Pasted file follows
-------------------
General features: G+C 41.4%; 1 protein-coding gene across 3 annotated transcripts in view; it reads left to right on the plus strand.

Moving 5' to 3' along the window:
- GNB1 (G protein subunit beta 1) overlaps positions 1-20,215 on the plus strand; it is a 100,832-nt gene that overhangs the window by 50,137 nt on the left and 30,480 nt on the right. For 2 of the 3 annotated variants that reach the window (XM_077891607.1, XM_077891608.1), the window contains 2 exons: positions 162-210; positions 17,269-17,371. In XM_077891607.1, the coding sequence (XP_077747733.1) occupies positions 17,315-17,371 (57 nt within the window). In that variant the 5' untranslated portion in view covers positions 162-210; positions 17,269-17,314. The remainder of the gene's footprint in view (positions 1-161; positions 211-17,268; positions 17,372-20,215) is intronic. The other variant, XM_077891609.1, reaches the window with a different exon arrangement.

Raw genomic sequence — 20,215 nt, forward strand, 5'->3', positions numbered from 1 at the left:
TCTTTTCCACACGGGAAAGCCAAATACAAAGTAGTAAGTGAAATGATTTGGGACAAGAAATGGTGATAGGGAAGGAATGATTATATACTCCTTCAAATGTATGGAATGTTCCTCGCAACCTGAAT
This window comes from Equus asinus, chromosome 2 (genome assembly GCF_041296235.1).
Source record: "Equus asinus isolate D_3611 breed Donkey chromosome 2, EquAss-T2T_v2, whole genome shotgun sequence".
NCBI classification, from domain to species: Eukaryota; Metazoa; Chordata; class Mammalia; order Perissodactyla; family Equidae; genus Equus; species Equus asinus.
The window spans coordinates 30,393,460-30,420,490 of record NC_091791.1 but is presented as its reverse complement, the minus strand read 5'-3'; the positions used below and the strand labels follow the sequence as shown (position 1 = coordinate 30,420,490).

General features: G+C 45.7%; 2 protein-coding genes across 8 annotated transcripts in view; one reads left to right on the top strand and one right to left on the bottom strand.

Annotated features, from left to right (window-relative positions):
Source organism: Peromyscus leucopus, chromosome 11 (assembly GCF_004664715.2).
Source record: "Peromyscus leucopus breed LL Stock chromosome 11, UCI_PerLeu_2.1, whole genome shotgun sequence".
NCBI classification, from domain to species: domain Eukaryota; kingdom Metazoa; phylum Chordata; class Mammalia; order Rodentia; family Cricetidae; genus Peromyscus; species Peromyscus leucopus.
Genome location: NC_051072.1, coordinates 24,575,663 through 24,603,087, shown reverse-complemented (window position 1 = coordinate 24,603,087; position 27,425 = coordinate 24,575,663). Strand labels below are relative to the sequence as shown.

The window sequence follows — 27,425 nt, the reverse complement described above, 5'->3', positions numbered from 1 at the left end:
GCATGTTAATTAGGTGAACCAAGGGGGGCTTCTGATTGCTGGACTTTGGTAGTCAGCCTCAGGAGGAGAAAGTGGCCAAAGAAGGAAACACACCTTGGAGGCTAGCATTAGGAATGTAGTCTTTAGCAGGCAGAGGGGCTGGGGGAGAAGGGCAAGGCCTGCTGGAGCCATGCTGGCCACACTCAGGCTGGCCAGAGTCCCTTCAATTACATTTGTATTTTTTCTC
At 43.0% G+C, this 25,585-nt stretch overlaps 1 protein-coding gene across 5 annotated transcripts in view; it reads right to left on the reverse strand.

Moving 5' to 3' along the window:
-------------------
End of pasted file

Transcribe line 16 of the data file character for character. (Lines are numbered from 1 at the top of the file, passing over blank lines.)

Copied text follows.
The window sequence follows — 27,425 nt, the reverse complement described above, 5'->3', positions numbered from 1 at the left end: